5. An old Canon ZR300 camcorder or lower found on eBay, about $50.00.
The Watec camera, the IOTA GPS time inserter, and the camcorder have power plugs that want 120 volts AC. You can get this in the field from a 12-volt deep-cycle battery and a power converter, which many observers already use to run their telescopes.
In the picture you see the Watec 902H2 Ultimate (not the Supreme, which is less sensitive) with its white power cord. The Knight Owl C-mount (similar to a T-adapter) sits next to the Watec camera. The Knight Owl 0.5 Focal Reducer is on the scope. You should use the Watec with no focal reducer when you're recording a bright object like the edge of the Moon during a grazing occultation. But for asteroid occultations, you want the focal reducer for two reasons. It enlarges your field of view, making it easier to locate the target star, and it increases the speed of your optical system and thus the camera's ability to record faint stars.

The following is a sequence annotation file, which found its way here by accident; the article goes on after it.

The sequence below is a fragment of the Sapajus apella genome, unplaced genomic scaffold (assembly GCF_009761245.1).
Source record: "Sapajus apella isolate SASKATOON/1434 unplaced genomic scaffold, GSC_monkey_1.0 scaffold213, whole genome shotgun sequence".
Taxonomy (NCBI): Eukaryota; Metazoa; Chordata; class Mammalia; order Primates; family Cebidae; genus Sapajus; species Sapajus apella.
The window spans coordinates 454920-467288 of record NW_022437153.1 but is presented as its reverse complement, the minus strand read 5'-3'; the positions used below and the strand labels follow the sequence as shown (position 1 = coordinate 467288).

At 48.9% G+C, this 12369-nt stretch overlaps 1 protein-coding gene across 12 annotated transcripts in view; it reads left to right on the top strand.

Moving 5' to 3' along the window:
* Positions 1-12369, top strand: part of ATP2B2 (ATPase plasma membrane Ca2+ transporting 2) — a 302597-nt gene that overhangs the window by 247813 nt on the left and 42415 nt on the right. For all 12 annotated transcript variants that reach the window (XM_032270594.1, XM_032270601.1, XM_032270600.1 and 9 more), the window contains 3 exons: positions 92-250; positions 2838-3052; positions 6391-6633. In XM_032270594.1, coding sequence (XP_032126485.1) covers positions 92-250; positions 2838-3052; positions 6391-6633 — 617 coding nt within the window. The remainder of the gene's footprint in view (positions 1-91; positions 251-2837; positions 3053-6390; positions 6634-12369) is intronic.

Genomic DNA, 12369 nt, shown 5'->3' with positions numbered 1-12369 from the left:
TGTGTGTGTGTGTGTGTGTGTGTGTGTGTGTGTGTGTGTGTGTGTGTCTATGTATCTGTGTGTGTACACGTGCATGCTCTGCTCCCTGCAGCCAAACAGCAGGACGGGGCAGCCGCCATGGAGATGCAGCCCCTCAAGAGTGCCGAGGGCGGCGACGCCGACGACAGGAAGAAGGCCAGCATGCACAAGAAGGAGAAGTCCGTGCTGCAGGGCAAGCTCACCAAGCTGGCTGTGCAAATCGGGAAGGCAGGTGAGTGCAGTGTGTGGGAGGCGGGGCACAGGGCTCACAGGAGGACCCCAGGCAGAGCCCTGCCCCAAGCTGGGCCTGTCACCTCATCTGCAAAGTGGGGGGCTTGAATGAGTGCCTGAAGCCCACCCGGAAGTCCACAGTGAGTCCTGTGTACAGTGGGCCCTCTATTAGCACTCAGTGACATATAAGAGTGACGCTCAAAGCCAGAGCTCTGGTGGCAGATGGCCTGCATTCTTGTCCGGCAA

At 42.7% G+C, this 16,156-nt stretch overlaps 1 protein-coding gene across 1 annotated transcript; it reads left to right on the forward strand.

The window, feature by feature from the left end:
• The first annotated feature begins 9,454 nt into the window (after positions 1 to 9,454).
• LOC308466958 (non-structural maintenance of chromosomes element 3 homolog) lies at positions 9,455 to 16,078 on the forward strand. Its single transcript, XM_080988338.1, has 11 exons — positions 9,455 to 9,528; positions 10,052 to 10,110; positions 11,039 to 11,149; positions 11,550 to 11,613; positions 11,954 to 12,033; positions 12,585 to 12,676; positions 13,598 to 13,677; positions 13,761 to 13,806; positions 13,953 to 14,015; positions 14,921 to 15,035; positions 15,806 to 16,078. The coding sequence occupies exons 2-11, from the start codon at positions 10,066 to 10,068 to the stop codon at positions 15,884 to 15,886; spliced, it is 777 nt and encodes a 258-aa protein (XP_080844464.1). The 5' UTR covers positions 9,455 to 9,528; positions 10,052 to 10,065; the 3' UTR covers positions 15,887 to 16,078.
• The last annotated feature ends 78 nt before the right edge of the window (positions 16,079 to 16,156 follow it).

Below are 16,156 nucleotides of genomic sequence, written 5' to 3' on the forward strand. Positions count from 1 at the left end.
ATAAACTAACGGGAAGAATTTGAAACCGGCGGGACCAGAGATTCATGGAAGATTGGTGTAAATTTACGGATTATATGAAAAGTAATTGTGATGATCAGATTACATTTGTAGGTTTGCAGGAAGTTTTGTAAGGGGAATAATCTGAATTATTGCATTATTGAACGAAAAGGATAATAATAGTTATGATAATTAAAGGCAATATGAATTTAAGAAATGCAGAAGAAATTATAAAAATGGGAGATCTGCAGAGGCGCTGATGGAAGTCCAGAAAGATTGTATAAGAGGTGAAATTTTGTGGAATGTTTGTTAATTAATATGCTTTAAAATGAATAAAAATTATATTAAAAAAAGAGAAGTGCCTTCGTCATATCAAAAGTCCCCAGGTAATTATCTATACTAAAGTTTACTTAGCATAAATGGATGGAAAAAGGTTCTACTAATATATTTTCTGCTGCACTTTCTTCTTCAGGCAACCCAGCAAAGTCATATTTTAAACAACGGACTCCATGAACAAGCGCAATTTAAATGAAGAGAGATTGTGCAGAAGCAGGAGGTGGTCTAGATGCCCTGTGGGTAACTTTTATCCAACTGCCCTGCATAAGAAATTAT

You need an RCA cable with a BNC adapter at one end to connect the Watec to the "camera in" RCA socket on the IOTA time inserter (the photo actually shows a KIWI GPS Time Inserter). The time inserter includes a GPS antenna with a magnetic end to attach to some high location. I set up my telescope next to the rear of my SUV and attach the GPS antenna to the SUV's rear door, which lifts high when open. This brings in a quality signal from GPS satellites in all directions.
The time inserter also has an RCA "recorder out" socket. In the picture, a black RCA cable runs from there to the Canon ZR300's yellow "analog to digital video cable" socket, by way of a small double-female RCA plug. The Canon ZR300 thus becomes a compact digital video recorder that you can hold in your hand to watch what the telescope is seeing.
As you record, the time inserter prints the time on every frame of your video within an accuracy of 0.03 second, if you're recording at 30 frames per second. When you're done recording, press the reset button on the time inserter and it will display your exact GPS longitude, latitude, and altitude. It does double duty for location as well as time!
That blink-of-an-eye time resolution is the heart of the system's scientific power. The greatest telescopes on mountaintops or in space can, at the very best, resolve an object in the asteroid belt to about 40 kilometers. Our little rig determines the position of an asteroid's edge in space to just hundreds of meters--hundreds of millions of kilometers away. Is there anything else an amateur astronomer can measure to 1 part per billion accuracy?